Presidential Ponderings

By: David Smyth, February 22, 2018

I know many of you are starting to look forward to Spring Break, especially with the beautiful weather we were blessed with on Monday for Presidents' Day. Schools here in Fayette County were out for the day, so I took the opportunity to spend some good outside time with my three boys. Parks, putt-putt, hot dogs and lots of laughs made for some great family time. 
Given my chosen profession, when I think of presidents, I often think of money. Now, I know most of us never see actual cash anymore, but from George Washington on the $1 and Abe Lincoln on the $5 to the more obscure ones, like William McKinley on the $500, or Grover Cleveland on the $1,000, James Madison on the $5,000 and Woodrow Wilson on the $100,000 (if you have one of these, please, call me) - well, I love my presidential flashcards. (You too, Franklin and Hamilton!)
While there's a lot of discourse (discord?) right now about the current holder of that office, I got to thinking about some of the US leaders who've faded into the cobwebs of history. Sure, we all know the story about Washington and the cherry tree, the Emancipation Proclamation, Hiroshima, Watergate, and Obamacare (I hope). We all know Lincoln and Kennedy were assassinated. But can you name the other two? (Hint: Garfield and McKinley.) 
But what about the others, or some of the lesser known facts about the famous ones? I decided to do a little research and find out some more about these guys. For example, did you know that contrary to popular belief, Washington's false teeth weren't wooden. They were made of a mixture of ivory and other materials and probably looked wooden due to his taste for red wine. I knew we had a lot in common! (The wine, not the teeth. Just to make that clear.)
I also found out that we can all thank Thomas Jefferson for the daily comfort that is the swivel chair. Apparently, he drafted the Declaration of Independence on this new contraption of his.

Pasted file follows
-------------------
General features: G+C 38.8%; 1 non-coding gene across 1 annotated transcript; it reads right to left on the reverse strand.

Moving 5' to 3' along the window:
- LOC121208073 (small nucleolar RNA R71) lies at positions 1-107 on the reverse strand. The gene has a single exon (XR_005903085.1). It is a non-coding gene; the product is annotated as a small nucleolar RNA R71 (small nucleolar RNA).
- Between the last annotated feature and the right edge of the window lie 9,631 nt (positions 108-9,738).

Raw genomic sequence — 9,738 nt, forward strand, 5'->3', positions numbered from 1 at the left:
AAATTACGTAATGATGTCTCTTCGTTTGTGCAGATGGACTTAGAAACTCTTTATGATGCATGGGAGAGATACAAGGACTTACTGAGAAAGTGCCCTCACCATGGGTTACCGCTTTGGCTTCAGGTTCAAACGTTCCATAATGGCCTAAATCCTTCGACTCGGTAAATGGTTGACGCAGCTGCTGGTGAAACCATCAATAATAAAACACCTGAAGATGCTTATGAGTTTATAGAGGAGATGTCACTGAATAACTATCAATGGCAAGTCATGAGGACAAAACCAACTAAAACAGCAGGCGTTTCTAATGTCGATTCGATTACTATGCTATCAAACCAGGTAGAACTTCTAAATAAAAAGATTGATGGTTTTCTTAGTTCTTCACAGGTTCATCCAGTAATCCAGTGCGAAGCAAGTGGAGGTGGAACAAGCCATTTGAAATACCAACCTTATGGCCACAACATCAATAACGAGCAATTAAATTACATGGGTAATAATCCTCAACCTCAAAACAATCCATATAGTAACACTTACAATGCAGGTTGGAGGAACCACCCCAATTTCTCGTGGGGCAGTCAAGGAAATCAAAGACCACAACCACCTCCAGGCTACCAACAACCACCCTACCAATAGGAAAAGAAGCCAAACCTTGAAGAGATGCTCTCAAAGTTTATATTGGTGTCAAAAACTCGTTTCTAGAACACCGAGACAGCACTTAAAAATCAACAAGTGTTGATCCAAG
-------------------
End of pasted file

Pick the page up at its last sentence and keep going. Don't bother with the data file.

Did you know that three US presidents died on the Fourth of July? I knew John Adams and Jefferson died on that day in 1826, but Monroe followed five years later. Kind of eerie, don't you think? (Calvin Coolidge is the only president born on July 4, if you're wondering.)
Apparently John Quincy Adams liked to skinny dip, and an enterprising reporter once sat on his clothes until he granted an interview. Coolidge kept pet raccoons, and Herbert Hoover's son had a couple of pet alligators on the White House grounds. Early security detail perhaps? Martin Van Buren was the first president who was born in the United States. 
Possibly the coolest POTUS we've ever had, Teddy Roosevelt was the first leader to win the Nobel Peace Prize. Despite being known as the tough-as-nails leader of the Rough Riders and founder of the modern Navy who once gave a speech with a bullet in his chest, he had a soft heart. When his wife and mother both died on the same day - Valentine's Day - he wrote in his journal that "the light has gone out of my life." And for all you kiddos out there, the Teddy Bear came to popularity after he reportedly refused to shoot a bear cub on a hunting trip. (Thankfully, the "Billy Possum," manufactured by toy companies during William H. Taft's term, did not catch on.)
As you can see from all this, I think one thing we can all agree on is that, in one way or another, all our presidents had a little crazy in them. Back then, news just traveled slower. Of course these days, you have to be crazy to even want to be president, right?
However you and your kiddos spent the Presidents' Day break, it seems the dreary weather is now back to stay. I encourage you to have some fun with your kids while you're stuck inside and find out some other fun things about past presidents - trust me, even the boring ones did some cool stuff! And if any you have some extra Benjamins lying around - or you know someone who does - please, let us know. We're always here to help, and your referrals are the best compliment we can receive. 

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